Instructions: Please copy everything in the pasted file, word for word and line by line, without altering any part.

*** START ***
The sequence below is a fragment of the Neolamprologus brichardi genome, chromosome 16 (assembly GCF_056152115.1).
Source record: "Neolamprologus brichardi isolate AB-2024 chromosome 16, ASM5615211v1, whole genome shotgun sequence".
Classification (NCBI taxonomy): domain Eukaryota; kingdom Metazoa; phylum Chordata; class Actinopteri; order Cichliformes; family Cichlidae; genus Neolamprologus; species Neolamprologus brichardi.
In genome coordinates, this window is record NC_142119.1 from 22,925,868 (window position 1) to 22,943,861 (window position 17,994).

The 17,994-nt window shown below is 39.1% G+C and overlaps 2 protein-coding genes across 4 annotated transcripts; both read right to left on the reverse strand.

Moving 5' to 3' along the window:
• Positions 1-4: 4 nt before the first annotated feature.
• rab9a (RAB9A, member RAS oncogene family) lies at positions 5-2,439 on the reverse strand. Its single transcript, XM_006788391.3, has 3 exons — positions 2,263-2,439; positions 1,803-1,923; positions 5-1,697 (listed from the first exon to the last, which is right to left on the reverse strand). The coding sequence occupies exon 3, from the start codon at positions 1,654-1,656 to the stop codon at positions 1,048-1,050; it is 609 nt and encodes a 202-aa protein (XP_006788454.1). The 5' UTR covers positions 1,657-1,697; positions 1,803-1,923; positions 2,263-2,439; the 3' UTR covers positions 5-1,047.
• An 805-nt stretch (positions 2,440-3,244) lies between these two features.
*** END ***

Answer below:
The sequence below is a fragment of the Neolamprologus brichardi genome, chromosome 16 (assembly GCF_056152115.1).
Source record: "Neolamprologus brichardi isolate AB-2024 chromosome 16, ASM5615211v1, whole genome shotgun sequence".
Classification (NCBI taxonomy): domain Eukaryota; kingdom Metazoa; phylum Chordata; class Actinopteri; order Cichliformes; family Cichlidae; genus Neolamprologus; species Neolamprologus brichardi.
In genome coordinates, this window is record NC_142119.1 from 22,925,868 (window position 1) to 22,943,861 (window position 17,994).

The 17,994-nt window shown below is 39.1% G+C and overlaps 2 protein-coding genes across 4 annotated transcripts; both read right to left on the reverse strand.

Moving 5' to 3' along the window:
• Positions 1-4: 4 nt before the first annotated feature.
• rab9a (RAB9A, member RAS oncogene family) lies at positions 5-2,439 on the reverse strand. Its single transcript, XM_006788391.3, has 3 exons — positions 2,263-2,439; positions 1,803-1,923; positions 5-1,697 (listed from the first exon to the last, which is right to left on the reverse strand). The coding sequence occupies exon 3, from the start codon at positions 1,654-1,656 to the stop codon at positions 1,048-1,050; it is 609 nt and encodes a 202-aa protein (XP_006788454.1). The 5' UTR covers positions 1,657-1,697; positions 1,803-1,923; positions 2,263-2,439; the 3' UTR covers positions 5-1,047.
• An 805-nt stretch (positions 2,440-3,244) lies between these two features.